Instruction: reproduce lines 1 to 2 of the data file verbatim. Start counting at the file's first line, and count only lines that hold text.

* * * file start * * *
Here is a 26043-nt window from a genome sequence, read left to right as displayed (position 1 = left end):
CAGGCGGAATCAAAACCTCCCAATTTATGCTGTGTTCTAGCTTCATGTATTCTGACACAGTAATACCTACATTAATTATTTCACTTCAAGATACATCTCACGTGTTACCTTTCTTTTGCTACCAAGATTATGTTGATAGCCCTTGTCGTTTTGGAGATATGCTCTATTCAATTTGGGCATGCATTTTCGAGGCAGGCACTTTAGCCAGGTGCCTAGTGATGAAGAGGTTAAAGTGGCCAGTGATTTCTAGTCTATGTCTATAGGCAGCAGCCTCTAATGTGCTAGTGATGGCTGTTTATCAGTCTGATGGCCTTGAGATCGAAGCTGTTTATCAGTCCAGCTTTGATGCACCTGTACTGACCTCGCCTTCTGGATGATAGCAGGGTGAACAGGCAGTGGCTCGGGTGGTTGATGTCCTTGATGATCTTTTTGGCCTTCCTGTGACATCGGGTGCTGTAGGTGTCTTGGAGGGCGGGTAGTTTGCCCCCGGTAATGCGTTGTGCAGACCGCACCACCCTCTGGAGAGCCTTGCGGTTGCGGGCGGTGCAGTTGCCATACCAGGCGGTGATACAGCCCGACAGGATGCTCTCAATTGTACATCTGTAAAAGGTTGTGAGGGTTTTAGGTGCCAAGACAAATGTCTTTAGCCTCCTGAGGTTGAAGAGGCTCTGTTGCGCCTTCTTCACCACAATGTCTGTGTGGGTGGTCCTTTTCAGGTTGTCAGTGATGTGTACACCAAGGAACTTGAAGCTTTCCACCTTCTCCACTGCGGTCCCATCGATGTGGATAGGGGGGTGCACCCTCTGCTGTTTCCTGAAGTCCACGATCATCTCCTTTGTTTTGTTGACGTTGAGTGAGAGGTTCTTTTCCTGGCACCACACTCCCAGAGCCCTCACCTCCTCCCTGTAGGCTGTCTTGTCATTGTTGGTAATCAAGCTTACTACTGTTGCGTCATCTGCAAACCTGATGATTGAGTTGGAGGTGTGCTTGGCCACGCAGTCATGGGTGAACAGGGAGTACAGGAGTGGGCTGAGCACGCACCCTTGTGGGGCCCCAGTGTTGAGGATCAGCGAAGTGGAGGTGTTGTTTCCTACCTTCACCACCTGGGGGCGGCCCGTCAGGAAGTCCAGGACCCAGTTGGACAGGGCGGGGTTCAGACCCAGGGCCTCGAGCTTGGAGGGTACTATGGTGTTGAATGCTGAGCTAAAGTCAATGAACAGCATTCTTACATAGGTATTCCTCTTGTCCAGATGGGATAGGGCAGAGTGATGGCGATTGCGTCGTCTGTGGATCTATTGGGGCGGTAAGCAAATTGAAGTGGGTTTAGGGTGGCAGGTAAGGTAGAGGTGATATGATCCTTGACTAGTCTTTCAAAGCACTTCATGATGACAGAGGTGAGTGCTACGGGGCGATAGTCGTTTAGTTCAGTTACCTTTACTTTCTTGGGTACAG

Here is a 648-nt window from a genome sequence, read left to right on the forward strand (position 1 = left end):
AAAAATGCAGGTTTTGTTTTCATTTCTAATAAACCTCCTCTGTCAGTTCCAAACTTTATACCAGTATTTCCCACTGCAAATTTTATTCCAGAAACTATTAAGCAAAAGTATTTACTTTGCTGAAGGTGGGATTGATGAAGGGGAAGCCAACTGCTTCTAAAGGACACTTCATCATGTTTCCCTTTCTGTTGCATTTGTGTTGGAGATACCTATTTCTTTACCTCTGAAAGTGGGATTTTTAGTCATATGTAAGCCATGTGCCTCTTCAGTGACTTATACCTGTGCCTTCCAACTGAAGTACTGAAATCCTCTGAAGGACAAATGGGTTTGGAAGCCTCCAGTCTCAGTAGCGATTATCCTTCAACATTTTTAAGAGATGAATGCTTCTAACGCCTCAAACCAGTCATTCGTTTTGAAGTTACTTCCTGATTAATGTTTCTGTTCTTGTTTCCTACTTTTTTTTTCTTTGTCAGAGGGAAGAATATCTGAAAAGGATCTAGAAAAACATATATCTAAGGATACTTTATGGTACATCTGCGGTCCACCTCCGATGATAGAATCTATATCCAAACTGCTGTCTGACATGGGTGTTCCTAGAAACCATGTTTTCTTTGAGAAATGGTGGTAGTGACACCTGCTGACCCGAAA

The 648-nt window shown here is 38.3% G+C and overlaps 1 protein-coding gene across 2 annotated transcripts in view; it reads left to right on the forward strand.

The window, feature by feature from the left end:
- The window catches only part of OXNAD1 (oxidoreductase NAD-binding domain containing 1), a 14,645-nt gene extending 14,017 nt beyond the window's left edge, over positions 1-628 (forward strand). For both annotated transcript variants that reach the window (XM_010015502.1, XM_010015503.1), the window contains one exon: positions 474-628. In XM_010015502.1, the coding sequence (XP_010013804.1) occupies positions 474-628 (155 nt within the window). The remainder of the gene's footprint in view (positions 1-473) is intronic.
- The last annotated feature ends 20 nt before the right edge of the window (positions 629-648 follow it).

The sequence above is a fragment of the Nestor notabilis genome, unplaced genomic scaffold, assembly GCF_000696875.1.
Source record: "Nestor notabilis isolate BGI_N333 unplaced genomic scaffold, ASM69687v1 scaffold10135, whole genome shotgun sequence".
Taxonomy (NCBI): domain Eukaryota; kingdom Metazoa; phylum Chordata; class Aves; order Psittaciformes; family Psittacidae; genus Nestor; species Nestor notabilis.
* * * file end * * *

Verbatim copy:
Here is a 26043-nt window from a genome sequence, read left to right as displayed (position 1 = left end):
CAGGCGGAATCAAAACCTCCCAATTTATGCTGTGTTCTAGCTTCATGTATTCTGACACAGTAATACCTACATTAATTATTTCACTTCAAGATACATCTCACGTGTTACCTTTCTTTTGCTACCAAGATTATGTTGATAGCCCTTGTCGTTTTGGAGATATGCTCTATTCAATTTGGGCATGCATTTTCGAGGCAGGCACTTTAGCCAGGTGCCTAGTGATGAAGAGGTTAAAGTGGCCAGTGATTTCTAGTCTATGTCTATAGGCAGCAGCCTCTAATGTGCTAGTGATGGCTGTTTATCAGTCTGATGGCCTTGAGATCGAAGCTGTTTATCAGTCCAGCTTTGATGCACCTGTACTGACCTCGCCTTCTGGATGATAGCAGGGTGAACAGGCAGTGGCTCGGGTGGTTGATGTCCTTGATGATCTTTTTGGCCTTCCTGTGACATCGGGTGCTGTAGGTGTCTTGGAGGGCGGGTAGTTTGCCCCCGGTAATGCGTTGTGCAGACCGCACCACCCTCTGGAGAGCCTTGCGGTTGCGGGCGGTGCAGTTGCCATACCAGGCGGTGATACAGCCCGACAGGATGCTCTCAATTGTACATCTGTAAAAGGTTGTGAGGGTTTTAGGTGCCAAGACAAATGTCTTTAGCCTCCTGAGGTTGAAGAGGCTCTGTTGCGCCTTCTTCACCACAATGTCTGTGTGGGTGGTCCTTTTCAGGTTGTCAGTGATGTGTACACCAAGGAACTTGAAGCTTTCCACCTTCTCCACTGCGGTCCCATCGATGTGGATAGGGGGGTGCACCCTCTGCTGTTTCCTGAAGTCCACGATCATCTCCTTTGTTTTGTTGACGTTGAGTGAGAGGTTCTTTTCCTGGCACCACACTCCCAGAGCCCTCACCTCCTCCCTGTAGGCTGTCTTGTCATTGTTGGTAATCAAGCTTACTACTGTTGCGTCATCTGCAAACCTGATGATTGAGTTGGAGGTGTGCTTGGCCACGCAGTCATGGGTGAACAGGGAGTACAGGAGTGGGCTGAGCACGCACCCTTGTGGGGCCCCAGTGTTGAGGATCAGCGAAGTGGAGGTGTTGTTTCCTACCTTCACCACCTGGGGGCGGCCCGTCAGGAAGTCCAGGACCCAGTTGGACAGGGCGGGGTTCAGACCCAGGGCCTCGAGCTTGGAGGGTACTATGGTGTTGAATGCTGAGCTAAAGTCAATGAACAGCATTCTTACATAGGTATTCCTCTTGTCCAGATGGGATAGGGCAGAGTGATGGCGATTGCGTCGTCTGTGGATCTATTGGGGCGGTAAGCAAATTGAAGTGGGTTTAGGGTGGCAGGTAAGGTAGAGGTGATATGATCCTTGACTAGTCTTTCAAAGCACTTCATGATGACAGAGGTGAGTGCTACGGGGCGATAGTCGTTTAGTTCAGTTACCTTTACTTTCTTGGGTACAG